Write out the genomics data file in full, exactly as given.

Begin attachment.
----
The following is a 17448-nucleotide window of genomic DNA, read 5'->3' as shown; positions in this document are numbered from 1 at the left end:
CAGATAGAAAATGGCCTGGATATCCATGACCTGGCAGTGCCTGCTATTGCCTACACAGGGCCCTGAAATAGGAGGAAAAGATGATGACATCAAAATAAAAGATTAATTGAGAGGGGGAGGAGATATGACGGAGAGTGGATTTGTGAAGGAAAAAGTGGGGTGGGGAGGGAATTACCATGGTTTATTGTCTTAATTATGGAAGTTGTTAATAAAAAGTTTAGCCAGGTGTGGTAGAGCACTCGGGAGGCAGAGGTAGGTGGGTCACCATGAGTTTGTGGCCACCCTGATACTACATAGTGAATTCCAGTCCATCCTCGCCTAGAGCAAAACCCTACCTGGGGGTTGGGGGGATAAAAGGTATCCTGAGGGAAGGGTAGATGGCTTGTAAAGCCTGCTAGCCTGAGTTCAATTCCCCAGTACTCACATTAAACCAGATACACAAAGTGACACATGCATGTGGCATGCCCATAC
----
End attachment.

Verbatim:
The following is a 17448-nucleotide window of genomic DNA, read 5'->3' as shown; positions in this document are numbered from 1 at the left end:
CAGATAGAAAATGGCCTGGATATCCATGACCTGGCAGTGCCTGCTATTGCCTACACAGGGCCCTGAAATAGGAGGAAAAGATGATGACATCAAAATAAAAGATTAATTGAGAGGGGGAGGAGATATGACGGAGAGTGGATTTGTGAAGGAAAAAGTGGGGTGGGGAGGGAATTACCATGGTTTATTGTCTTAATTATGGAAGTTGTTAATAAAAAGTTTAGCCAGGTGTGGTAGAGCACTCGGGAGGCAGAGGTAGGTGGGTCACCATGAGTTTGTGGCCACCCTGATACTACATAGTGAATTCCAGTCCATCCTCGCCTAGAGCAAAACCCTACCTGGGGGTTGGGGGGATAAAAGGTATCCTGAGGGAAGGGTAGATGGCTTGTAAAGCCTGCTAGCCTGAGTTCAATTCCCCAGTACTCACATTAAACCAGATACACAAAGTGACACATGCATGTGGCATGCCCATAC